Pound for Pound, Worst Foods for Weight Gain

VIDEO: Dr. Richard Besser explains what aspects of the average diet might add pounds.
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In a little more than three months, 36-year-old Francisco Lovera managed to do what he never thought he could: He lost more than 30 pounds off his formerly 210-pound frame.

While enrolled in a weight loss program at the Alpert Medical School at Brown University in Providence, R.I. , he learned how to make gradual lifestyle changes that led him to weight loss success.

"I learned all the benefits of having a balanced diet and more physical activity," he said. "I didn't starve myself or spend three hours a day at the gym."

In addition to exercising, he cut down on a number of foods, including meat, tortilla chips and sugary beverages, and started eating more fruits and vegetables.

The foods Lovera cut out of his diet are among those that have made the biggest change in his weight for years to come, according to a new study by researchers at the Harvard School of Public Health.

The researchers looked at three separate studies over a 20-year period that included more than 120,000 people to see how their lifestyle affected their weight change over every four years. Researchers identified the amount of weight gained based on the specific type of food the participants said they ate regularly.

"We know that when people gain weight, they've got a problem with energy balance -- they're eating too much or they're using too few calories in exercise," said Dr. Rena Wing, a professor of psychiatry at Brown's Alpert Medical School who was not involved in the study. "But this article went beyond the general statement to pinpoint specific eating behaviors that might be the culprits."

Relationships between weight and lifestyle factors were assessed every four years over a 20-year period. The study participants, who were not obese and had no chronic conditions, gained an average of 3.35 pounds within each four-year interval, and that weight gain was most closely associated with these specific foods and habits:

Potato chips (an average gain of 1.69 pounds)

Potatoes (an average gain of 1.28 pounds)

Sugar-sweetened drinks (an average gain of 1 pound)

Unprocessed red meats (an average gain of .95 pounds)

Processed meats (an average gain of .93 pounds)

Alcohol (an average gain of .41 pounds with one drink a day)

Smoking (recent quitters gained an average of 5.17 pounds, but over time, gained only .14 pounds)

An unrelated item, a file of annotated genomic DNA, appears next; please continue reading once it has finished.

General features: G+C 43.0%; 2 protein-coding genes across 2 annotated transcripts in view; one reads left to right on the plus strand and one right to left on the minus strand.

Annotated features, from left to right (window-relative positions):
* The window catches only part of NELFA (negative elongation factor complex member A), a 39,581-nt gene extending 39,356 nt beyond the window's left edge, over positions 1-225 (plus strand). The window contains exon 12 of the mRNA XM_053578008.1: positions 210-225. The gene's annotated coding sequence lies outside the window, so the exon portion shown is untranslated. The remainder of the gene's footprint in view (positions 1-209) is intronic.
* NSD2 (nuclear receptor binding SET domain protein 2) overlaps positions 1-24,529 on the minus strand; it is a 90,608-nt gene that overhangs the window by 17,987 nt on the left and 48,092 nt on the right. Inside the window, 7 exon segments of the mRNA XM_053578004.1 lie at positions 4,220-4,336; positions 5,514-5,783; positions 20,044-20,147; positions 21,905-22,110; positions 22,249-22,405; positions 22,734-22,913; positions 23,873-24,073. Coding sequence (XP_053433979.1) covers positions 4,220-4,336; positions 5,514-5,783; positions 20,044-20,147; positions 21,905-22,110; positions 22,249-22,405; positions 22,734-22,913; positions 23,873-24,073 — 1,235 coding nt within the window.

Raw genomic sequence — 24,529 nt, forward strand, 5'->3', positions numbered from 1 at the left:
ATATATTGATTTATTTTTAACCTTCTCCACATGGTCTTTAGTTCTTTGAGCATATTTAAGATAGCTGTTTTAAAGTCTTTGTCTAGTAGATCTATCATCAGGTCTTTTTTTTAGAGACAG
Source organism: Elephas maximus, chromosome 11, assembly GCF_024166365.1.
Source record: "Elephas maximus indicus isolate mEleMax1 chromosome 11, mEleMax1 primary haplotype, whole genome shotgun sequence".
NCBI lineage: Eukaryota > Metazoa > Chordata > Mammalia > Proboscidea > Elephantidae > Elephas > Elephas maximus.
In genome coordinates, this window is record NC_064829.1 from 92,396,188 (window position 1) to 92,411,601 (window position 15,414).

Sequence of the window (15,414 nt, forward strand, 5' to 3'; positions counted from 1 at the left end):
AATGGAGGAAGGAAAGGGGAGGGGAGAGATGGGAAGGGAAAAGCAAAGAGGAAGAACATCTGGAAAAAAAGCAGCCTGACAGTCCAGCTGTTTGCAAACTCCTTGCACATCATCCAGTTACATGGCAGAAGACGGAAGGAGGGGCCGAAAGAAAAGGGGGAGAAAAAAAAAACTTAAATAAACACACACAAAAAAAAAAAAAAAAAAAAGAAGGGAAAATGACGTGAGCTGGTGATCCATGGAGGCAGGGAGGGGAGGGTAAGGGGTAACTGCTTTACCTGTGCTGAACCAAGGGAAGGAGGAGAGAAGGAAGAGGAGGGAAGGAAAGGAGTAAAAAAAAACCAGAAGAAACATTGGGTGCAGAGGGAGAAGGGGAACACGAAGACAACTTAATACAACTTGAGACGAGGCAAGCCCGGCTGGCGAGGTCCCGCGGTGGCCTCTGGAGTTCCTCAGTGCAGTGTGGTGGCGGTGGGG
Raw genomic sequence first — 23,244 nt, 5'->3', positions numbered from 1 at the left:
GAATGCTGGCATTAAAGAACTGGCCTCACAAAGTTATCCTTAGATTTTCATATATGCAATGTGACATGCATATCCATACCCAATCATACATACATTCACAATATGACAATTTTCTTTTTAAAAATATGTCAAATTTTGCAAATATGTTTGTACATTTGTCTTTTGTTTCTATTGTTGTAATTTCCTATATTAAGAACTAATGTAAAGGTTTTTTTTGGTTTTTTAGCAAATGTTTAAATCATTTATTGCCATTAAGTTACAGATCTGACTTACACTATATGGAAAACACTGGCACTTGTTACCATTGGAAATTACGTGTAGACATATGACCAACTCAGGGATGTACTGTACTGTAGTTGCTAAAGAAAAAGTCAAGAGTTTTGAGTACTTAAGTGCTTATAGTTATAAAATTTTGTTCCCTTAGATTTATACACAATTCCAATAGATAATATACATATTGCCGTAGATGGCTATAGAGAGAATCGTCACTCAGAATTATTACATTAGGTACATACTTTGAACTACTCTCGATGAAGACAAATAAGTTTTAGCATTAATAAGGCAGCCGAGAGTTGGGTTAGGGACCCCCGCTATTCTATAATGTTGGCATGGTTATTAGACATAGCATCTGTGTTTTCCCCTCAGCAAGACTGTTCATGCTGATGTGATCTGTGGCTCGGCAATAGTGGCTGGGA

Watching TV (an average weight gain of .31 pounds per hour per day)

Weight loss was associated with eating:

Vegetables (an average of .22 pounds lost)

Whole grains (an average of .37 pounds lost)

Fruits (an average of .49 pounds lost)

Nuts (an average of .57 pounds lost)

Yogurt (an average of .82 pounds lost)

Knowing what foods contribute to a larger increase in weight over time can help people understand how to maintain a healthy weight balance, the researchers said. Preventing excessive weight gain rather than focusing on weight loss could help stem the obesity epidemic, they said.

"The outcomes of the study are very much like those of the [federal government's] dietary guidelines -- increase plant foods, lower intake of solid fats and added sugars while boosting activity," said Connie Diekman, director of university nutrition at Washington University in St. Louis.

Many of the foods mentioned -- potato chips, sugary drinks, processed meats and alcohol -- are associated with a sedentary lifestyle, so experts aren't surprised the study linked them to weight gain.

"They are filled with empty calories and spike blood sugar and insulin levels, which lead to fat accumulation and weight gain," said Dr. Gerard Mullin, associate professor of medicine at the Johns Hopkins School of Medicine in Baltimore.

On the other hand, yogurt may have an impact on microorganisms in the intestinal tract that help regulate appetite and insulin resistance, Mullin added.

"People should not feel that avoiding these foods will guarantee protection from obesity," said Keith Ayoob, associate professor of pediatrics at the Albert Einstein School of Medicine in the Bronx, N.Y. "It's ultimately all about excess and avoiding it wherever it is in your diet."

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